We love the summer holidays! The work life balance can be such a tricky one but I find if I have a few small things planned in a week, even if it’s only an afternoon baking or a trip to the library we can easily fill our days with bigger days out.
Last week Eva and I visited St. Michael’s Mount in Marazion, we have a National Trust Family Membership so it was essentially a free (or at least a very cheap) day out and as we are members we were allowed to jump the ticket queue, much to the dismay of the 40-odd people in front of us waiting to buy a ticket!
If you don’t know about St. Michael’s Mount it is the most majestically magical Castle (complete with subtropical gardens) perched in the middle of the sea in rugged Mounts Bay, Marazion, Cornwall.
The Mount has inspired storytellers through the ages – sharing tales of magic, myth and mystery. Giants, mermaids, miracles and more. From the moment you set foot on the causeway to make your way across to the island there is an other worldly feel that takes hold.
Tales of seafarers lured by mermaids onto the treacherous rocks surrounding the castle, or fishermen guided to safety by an apparition of St Michael hail from as far back as 495AD. The legend has brought pilgrims, monks and people of faith to the island ever since.
The Cornish legend of Jack the Giant Killer is one locals and islanders know well. We were lucky enough to arrive just in time for ‘storytelling on the green’. As we sat on our picnic blanket on the steep green grass right at the footsteps of the Castle, with Marazion and the ocean stretching in front of us, we were transported to a magical world, I don’t know if it was the surroundings or just the excellent story teller but that in that moment I totally believed giants on the island could be completely plausible!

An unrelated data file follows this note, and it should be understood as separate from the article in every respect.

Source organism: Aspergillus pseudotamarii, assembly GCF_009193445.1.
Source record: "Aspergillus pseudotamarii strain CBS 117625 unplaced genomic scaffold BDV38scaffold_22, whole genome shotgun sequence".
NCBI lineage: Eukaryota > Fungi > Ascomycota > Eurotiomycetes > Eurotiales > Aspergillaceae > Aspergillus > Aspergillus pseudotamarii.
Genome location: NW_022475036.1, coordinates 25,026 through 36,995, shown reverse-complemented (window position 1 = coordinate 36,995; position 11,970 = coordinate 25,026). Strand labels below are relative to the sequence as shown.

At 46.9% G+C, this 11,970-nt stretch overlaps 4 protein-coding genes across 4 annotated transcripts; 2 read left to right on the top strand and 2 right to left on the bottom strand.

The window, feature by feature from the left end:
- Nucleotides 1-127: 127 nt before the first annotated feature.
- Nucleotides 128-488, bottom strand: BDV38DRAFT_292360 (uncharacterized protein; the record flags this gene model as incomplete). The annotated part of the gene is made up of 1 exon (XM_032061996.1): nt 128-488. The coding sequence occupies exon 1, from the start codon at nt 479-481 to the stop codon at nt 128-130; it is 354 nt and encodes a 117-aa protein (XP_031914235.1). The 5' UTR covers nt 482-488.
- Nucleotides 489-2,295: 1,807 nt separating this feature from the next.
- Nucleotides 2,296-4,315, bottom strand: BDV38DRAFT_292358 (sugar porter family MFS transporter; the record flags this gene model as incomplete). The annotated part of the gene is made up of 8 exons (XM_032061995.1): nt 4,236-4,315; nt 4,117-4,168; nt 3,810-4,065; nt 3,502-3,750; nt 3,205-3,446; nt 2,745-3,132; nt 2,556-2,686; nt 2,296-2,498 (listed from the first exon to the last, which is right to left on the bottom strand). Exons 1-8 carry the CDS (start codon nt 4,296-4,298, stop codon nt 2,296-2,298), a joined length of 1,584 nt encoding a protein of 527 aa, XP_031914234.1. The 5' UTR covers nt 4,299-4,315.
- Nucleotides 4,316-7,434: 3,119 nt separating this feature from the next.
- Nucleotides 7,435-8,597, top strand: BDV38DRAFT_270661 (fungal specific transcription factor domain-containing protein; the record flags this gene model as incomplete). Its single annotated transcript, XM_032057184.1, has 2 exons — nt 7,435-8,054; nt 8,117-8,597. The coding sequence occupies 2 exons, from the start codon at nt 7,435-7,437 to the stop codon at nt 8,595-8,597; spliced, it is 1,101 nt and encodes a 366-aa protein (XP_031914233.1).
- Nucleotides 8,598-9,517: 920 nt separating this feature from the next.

We hunted for the tiny Giants' Heart on the steep climb up to the castle and Eva loved taking part in the quiz, especially being rewarded with her very own St Michael's Mount medal.
The Island has a rich history, from the causeway, a pilgrim’s path uncovered in the 1950s is now the main route to the castle, but only accessible during low tide. During high tide you will need to board one of the little boats and sail across.
There is a family that live inside the Mount and you might be surprised by the cosy, beautifully decorated rooms, there's even a library. I could move straight in!
I even spotted some rather handsome succulent plants basking in the sunshine.
Every single beam had to be transported to the island by foot or boat. I am amazed, I can't help thinking if I had been on the planning team it may have been a more 'pared back' design.
This is a complete replica of the Mount made from bottle corks! Isn't it fabulous.
There is also a small village of 30 islanders, who call the Mount their home. This always intrigues me how this small community plan their lives around tide and time (and the weather!) There are talks given by the islanders about what life is like it was too busy yesterday, but I am definitely going to book one next time.
We have visited the Mount many times over the years, both as a holiday maker and a local. Every time we visit there is something new to see and explore, it always amazes me how the weather and the sea can affect and enhance any visit. This time were able to walk both across to the Mount and back using the ancient pathway through the sea. If you do decide to do this make sure you leave plenty of time as I have seen many people up to their waists in water by the time they reach the mainland!!
- Before you set off for your visit, check that the Mount is open. It's not open on a Saturday and has reduced opening throughout the seasons.
- I would recommend good footwear, I visited one time in sandals and it was very slippy on the descent pathway. Trainers would be fine.
- Get there early (or later in the day) it gets very busy.
- You can walkover and visit the village, shops and café free of charge without visiting inside the castle.
- There is a fee if you travel by boat so make sure you have some pound coins handy, I don't think they take card!
- The car park is not National Trust.
For more information on news and events visit The National Trust Website.
For more day's out in Cornwall and life in Cornwall click here.